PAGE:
Stepper Motor Resonance (Nat'l Freq)

Discussion in 'The Projects Forum' started by werlidm, Mar 11, 2007.

  1. werlidm

    Thread Starter New Member

    Mar 11, 2007

    I'm using a SLO SYN drive and stepping motor (20-to-80 VDC, 6 A input) to operate a worm gear.
    The motor is stuttering at around 60, 120 - and sometimes 280 - Hz, when set on 200 pulses per revolution.
    The motor itself (per manufacturer) has a natural frequency around 129 Hz.
    Through use of a signal generator and power supplies, I've been able to eliminate all other potential causes of noise.
    I am convinced it is a resonance issue.

    I cannot use the 1/2-step or micro-step functions of the drive due to my inability to increase the # of input pulses (coming from cmos printed circuit boards).
    This is a shame b/c it greatly reduces the stutter each time I increase pulses/rev.

    The only other advice the manufacturer gives is to A) wire the motor (8-lead) in series vs. in parallel....did it -- no change... and/or B) use a double-shafted motor and place a silicon disc on the back side.
    Got one on order.... 4-week lead time.
    But I want to fix the problem now!

    My question is regarding a third option:
    After looking at the All About Circuits website, I'm wondering if I could use a 1) Low-Pass Filter,
    2) Band-Pass Filter
    3) resonance filter

    I've tried the Low-Pass filter and must've used the wrong capacitor size, as the motor would not turn at all.
    Which is funny b/c I used a similar filter on my pulse input to the drive and it did an excellent job cleaning up the ac noise.
    Was taking the positive lead of the capacitor and connecting to one of the four leads from the drive, leading to the motor windings.
    The other lead of the capacitor was going to ground.
    Had tried several capacitors ranging from .5 micro-F to 6 micro-F.
    Should I use larger?

    Also tried the resonance filter, but did not have inductors large enough.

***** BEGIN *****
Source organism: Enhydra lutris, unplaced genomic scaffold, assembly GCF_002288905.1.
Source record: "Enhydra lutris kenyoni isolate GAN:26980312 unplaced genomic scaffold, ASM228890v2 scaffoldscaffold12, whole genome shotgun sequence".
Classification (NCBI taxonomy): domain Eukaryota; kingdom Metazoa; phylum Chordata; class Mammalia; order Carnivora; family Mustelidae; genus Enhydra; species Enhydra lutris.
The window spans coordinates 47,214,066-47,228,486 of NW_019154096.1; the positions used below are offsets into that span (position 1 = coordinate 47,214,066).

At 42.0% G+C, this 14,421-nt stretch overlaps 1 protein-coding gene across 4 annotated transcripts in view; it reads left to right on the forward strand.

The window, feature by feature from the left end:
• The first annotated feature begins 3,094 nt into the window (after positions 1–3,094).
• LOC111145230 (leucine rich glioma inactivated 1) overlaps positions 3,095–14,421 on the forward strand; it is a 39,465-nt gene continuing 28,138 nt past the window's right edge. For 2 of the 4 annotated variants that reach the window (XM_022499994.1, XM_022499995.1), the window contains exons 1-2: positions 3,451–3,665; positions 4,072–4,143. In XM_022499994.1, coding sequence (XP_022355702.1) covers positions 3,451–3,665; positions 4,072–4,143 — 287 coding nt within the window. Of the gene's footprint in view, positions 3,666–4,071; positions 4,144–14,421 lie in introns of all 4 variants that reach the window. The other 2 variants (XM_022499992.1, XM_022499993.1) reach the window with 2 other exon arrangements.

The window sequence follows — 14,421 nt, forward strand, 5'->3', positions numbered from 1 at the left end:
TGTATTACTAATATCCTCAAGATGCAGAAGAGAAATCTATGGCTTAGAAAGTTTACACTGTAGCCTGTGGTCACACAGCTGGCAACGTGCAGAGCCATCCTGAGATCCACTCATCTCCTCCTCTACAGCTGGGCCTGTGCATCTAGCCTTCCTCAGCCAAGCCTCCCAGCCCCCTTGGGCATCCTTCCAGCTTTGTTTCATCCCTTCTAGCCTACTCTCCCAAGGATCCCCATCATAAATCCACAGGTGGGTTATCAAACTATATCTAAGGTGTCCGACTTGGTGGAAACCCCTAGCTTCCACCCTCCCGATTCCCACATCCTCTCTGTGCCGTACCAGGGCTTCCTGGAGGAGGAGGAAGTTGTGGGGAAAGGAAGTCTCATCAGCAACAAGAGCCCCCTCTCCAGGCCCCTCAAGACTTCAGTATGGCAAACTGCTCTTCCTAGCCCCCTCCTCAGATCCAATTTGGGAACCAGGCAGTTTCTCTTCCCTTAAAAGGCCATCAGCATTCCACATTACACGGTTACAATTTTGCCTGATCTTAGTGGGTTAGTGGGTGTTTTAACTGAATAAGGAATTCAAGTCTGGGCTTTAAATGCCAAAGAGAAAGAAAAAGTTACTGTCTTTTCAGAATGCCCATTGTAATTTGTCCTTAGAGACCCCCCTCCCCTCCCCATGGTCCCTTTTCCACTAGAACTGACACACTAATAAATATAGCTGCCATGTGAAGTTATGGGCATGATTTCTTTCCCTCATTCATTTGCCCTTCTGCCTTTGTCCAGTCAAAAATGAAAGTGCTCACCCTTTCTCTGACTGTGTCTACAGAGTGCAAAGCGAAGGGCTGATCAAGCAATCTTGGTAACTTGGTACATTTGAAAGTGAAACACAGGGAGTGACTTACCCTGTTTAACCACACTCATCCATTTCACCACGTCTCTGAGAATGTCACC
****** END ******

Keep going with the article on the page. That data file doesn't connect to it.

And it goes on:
Read that using the primary on a 120V transformer will work.
    I have a 120V isolation transformer.... can I use this?
    Not sure if I have enough space for four add'l transformers in my cabinet.....

    And where would I place these filters..... between power source and drive, or between drive and motor?
    There is 6 amps going into the drive, 1.5 amps going to each of the four motor leads.

    Also - what is a good method for determining if I have a good ground?
    I put in a couple ground rods (and a hole next to them for filling with water), but how do I tell?
    Someone told me to measure b/w AC common-to-ground and DC common-to-ground, but I have an isolation transformer feeding my DC, so my resistance on that side is high.

    Did I mention this project has been eating my lunch for almost a month....
    I've used this same drive + motor on two other machines and did not have the stuttering issue.
  2. SgtWookie


    Jul 17, 2007
    Which SLO-SYN stepper are you using? Is it a unipolar type? (I guess you kind of answered that with the 8-lead statement ;) )

    Do you have a schematic available of the CMOS board that's driving it, or at least a list of signals? Are you using an H bridge chopper driver?
  3. Papabravo


    Feb 24, 2006
    STOP! You are wasting your time trying to apply an electrical solution to a mechanical problem. The 129 Hz. resonance quoted by the manufacturer is for the rotor and the shaft with no load. Add the mechanical load and the location of the mechanical resonance will shift. The only reliable solution that I'm aware of is to ramp the velocity up to the operating speed and to ramp it back down scrupulously avoiding the velocity wich creates the resonance. Anything else that you do is pissin' into the wind.

    What I'm saying is that you need to 86 that controller and get yourself one with a microcontroller that can do the job.

    BTW - once you get pat the mechanical resonance, you will run into an electrical one, but at a much higher frequency from 3-5kHz.